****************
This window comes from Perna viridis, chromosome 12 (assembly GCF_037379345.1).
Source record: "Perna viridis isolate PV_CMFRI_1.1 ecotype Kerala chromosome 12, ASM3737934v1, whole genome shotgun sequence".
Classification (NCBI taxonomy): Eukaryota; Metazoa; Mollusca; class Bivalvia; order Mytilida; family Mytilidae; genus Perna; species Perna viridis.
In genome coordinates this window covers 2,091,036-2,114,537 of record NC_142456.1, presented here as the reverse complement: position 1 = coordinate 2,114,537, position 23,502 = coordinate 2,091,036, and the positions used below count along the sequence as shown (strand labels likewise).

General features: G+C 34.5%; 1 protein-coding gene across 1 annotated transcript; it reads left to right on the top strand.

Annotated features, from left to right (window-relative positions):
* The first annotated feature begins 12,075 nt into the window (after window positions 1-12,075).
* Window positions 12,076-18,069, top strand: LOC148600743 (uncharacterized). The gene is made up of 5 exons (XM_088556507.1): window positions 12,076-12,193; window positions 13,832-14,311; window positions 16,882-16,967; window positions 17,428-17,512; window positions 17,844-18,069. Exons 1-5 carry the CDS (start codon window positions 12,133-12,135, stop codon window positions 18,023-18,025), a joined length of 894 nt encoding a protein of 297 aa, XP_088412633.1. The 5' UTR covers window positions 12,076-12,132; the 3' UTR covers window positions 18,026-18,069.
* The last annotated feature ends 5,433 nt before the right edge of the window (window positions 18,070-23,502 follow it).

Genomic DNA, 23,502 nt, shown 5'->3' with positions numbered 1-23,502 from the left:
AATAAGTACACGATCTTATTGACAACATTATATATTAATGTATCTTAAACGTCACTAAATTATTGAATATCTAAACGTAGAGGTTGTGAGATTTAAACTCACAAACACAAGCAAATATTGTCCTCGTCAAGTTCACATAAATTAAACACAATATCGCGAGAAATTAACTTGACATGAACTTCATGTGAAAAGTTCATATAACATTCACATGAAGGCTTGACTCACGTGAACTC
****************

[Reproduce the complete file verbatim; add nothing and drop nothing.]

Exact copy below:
This window comes from Perna viridis, chromosome 12 (assembly GCF_037379345.1).
Source record: "Perna viridis isolate PV_CMFRI_1.1 ecotype Kerala chromosome 12, ASM3737934v1, whole genome shotgun sequence".
Classification (NCBI taxonomy): Eukaryota; Metazoa; Mollusca; class Bivalvia; order Mytilida; family Mytilidae; genus Perna; species Perna viridis.
In genome coordinates this window covers 2,091,036-2,114,537 of record NC_142456.1, presented here as the reverse complement: position 1 = coordinate 2,114,537, position 23,502 = coordinate 2,091,036, and the positions used below count along the sequence as shown (strand labels likewise).

General features: G+C 34.5%; 1 protein-coding gene across 1 annotated transcript; it reads left to right on the top strand.

Annotated features, from left to right (window-relative positions):
* The first annotated feature begins 12,075 nt into the window (after window positions 1-12,075).
* Window positions 12,076-18,069, top strand: LOC148600743 (uncharacterized). The gene is made up of 5 exons (XM_088556507.1): window positions 12,076-12,193; window positions 13,832-14,311; window positions 16,882-16,967; window positions 17,428-17,512; window positions 17,844-18,069. Exons 1-5 carry the CDS (start codon window positions 12,133-12,135, stop codon window positions 18,023-18,025), a joined length of 894 nt encoding a protein of 297 aa, XP_088412633.1. The 5' UTR covers window positions 12,076-12,132; the 3' UTR covers window positions 18,026-18,069.
* The last annotated feature ends 5,433 nt before the right edge of the window (window positions 18,070-23,502 follow it).

Genomic DNA, 23,502 nt, shown 5'->3' with positions numbered 1-23,502 from the left:
AATAAGTACACGATCTTATTGACAACATTATATATTAATGTATCTTAAACGTCACTAAATTATTGAATATCTAAACGTAGAGGTTGTGAGATTTAAACTCACAAACACAAGCAAATATTGTCCTCGTCAAGTTCACATAAATTAAACACAATATCGCGAGAAATTAACTTGACATGAACTTCATGTGAAAAGTTCATATAACATTCACATGAAGGCTTGACTCACGTGAACTC